Romania is not such a popular touristic destination in Europe compared to well-known countries such as Greece, Spain, France or Italy. But after a short review of the tourist guides, one will see that Romania has a surprisingly varied and rich tourist offer.
Romania is located in Eastern Europe, north of the Balkans and west of the Black Sea. It is one of the largest countries in the region, with an area comparable to that of Poland or France. It has a varied relief, starting from the sandy beaches of the Black Sea, continuing with the rolling plains of the Danube, reaching over 2500 meters on the peaks of the Carpathians.
From a cultural point of view, Romania is a small Europe, an original mixture between the Balkan orientalism and the rigor of Central Europe. Moreover, the Romanian language is a Latin language, a legacy of the Roman occupation of 2000 years ago, when the territory of today’s Romania was a Roman Empire province. Surprisingly or not, Romania is the only Latin country in Eastern Europe, and the only Latin country whose name derived from Rome.
The country is a tourist destination open all year round, the peak of the tourist season being between May and September. Nevertheless, winter is the special season, where the snow and the spirit of the holidays create a fairytale atmosphere al over Romania.
So, if you decide to visit Romania in winter, here are the most important attractions not to be missed.
1. The Ice Hotel.
Yes, you heard right, a real hotel, with rooms where tourists can spend a night (I haven’t heard of anyone staying there for two nights. The hotel of ice is built every year, at 2000 meters altitude, on the shores of Lake Balea, the one that it also provides the construction material for the building the hotel (blocks of ice that are cut from the frozen surface of the lake).
Access is by cable car, because the road leading to the lake is closed since November, being hidden under a thick layer of snow. The road itself is a tourist attraction all summer long: Transfagarasan highway it is the most spectacular mountain road in Romania, 80 kilometers long, crossing the Carpathians from north to south, with endless hairpin curves, scary cliffs and breathtaking views.
2. The Christmas markets in Romania,
Especially those in Transylvania, are quite similar with those in Germany. In fact, the differences are imperceptible, especially as 7 main cities in Transylvania were founded by German settlers 8 centuries ago, and they still retaining a strong German touch.
The Christmas Market in Sibiu is one of the most beautiful in Romania, being organized every year in the Main Square of the old town. It is open all December and has all the classic elements of a dream Christmas market: dozens of stalls selling seasonal goodies and gifts, an ice rink, a huge Christmas tree, gingerbread workshops and a small train for the kids. The Christmas Market couldn’t find a better background than the baroque buildings surrounding the main square, which are enchantingly lit every night by thousands of lights and bright decorations.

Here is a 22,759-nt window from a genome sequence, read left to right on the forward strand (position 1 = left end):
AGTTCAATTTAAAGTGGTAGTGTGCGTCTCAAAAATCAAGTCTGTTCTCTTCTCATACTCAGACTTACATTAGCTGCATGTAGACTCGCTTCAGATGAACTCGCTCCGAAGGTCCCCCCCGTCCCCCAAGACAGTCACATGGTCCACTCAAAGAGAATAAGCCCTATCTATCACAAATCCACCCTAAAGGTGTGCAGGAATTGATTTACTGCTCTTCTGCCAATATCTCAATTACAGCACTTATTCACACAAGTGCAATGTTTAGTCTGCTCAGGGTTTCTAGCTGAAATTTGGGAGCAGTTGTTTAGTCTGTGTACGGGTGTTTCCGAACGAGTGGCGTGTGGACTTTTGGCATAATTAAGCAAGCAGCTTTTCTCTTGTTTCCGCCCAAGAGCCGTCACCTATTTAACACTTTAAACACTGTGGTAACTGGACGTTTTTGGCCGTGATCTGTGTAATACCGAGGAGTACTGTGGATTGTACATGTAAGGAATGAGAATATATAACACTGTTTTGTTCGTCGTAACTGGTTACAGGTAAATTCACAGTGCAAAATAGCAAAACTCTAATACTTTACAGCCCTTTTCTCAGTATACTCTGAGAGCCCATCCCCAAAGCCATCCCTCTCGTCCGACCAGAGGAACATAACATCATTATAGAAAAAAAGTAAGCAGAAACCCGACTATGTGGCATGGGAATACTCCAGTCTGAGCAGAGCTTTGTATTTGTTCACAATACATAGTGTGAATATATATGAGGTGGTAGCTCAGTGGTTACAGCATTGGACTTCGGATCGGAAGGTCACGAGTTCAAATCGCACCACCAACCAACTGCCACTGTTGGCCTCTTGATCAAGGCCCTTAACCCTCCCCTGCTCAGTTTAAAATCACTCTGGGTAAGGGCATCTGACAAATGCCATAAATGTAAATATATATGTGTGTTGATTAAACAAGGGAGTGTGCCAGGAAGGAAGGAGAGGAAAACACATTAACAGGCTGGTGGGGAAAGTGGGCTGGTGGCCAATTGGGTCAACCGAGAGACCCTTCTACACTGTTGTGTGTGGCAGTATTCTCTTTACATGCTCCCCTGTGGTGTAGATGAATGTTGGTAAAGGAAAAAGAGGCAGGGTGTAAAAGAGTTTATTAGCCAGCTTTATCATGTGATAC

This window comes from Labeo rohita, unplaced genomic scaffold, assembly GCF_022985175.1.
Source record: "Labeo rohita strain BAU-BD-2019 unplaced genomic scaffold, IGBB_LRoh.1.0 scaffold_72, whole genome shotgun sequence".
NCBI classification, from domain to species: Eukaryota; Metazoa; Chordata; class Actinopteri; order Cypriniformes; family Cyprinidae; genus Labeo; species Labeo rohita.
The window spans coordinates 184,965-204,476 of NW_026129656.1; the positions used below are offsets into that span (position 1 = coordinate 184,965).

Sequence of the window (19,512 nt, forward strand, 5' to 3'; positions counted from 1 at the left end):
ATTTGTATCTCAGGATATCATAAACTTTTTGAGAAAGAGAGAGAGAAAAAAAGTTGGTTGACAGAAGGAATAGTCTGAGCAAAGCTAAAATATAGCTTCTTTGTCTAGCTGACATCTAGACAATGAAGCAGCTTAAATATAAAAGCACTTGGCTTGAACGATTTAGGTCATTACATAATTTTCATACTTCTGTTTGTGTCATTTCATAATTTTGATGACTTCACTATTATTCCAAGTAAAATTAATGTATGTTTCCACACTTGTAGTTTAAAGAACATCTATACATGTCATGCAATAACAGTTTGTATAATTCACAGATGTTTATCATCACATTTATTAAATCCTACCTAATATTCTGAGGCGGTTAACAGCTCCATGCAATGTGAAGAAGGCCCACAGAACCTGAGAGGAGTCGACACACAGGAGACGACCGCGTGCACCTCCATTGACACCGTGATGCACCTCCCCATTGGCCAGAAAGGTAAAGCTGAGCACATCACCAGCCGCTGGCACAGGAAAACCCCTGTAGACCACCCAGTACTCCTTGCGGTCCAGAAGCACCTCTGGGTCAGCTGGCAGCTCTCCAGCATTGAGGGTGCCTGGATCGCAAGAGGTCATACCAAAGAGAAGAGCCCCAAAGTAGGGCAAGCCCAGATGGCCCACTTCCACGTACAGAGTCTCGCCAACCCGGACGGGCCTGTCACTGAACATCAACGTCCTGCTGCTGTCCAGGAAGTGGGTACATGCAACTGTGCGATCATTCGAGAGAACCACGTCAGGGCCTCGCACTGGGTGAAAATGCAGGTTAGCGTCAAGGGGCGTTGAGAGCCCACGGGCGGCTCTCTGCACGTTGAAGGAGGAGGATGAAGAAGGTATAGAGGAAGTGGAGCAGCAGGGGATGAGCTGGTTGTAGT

3.The villages of Transylvania
Are having a special charm, given by the delay of the penetration of modernity and keeping alive of the traditions. There, there are still villagers practicing agriculture as they did a hundred years ago, using horse-drawn carts or manually mowing the hay. Although the pace of activity is significantly reduced in winter, the rural winter atmosphere is particularly beautiful, especially when everything is covered by snow.
4.Participation in winter traditions.
With a rural culture still well preserved, Romania is rich in events related to Christmas and the passing in the new year. Participation in such events should not be missed, being an unforgettable and equally profound learning experience. The list in long, and we are giving you just a few examples: Christmas carols, the bear’s dance, the goat’s dance, the song of the ploughman, sorcova (this is hard to translate, roughly is a good luck wish given by kids, in exchange of money or other goods).
Located in the northern hemisphere on the 45th parallel and benefiting from the presence of the Carpathian Mountains, Romania is a good destination for winter sports lovers. There are over 60 ski resorts throughout the country, with the largest concentration in the Prahova Valley, where there are 4 resorts in just a few kilometers. The most popular ski resorts are Poiana Brașov, near Brașov, with over 13 km of ski slopes, Sinaia, on Prahova Valley, with 17 kilometers of slopes and Straja in Hunedoara county, with 29 kilometers.
Plan to visit Romania in winter? You can hire a local travel agency, which is having the best insights and know-how regarding accommodation, transport and excursions. One of them is Romania Guided Tours, a Romanian tour operator specialized in organizing tailor-made tours, for small groups of foreign tourists, al year-round.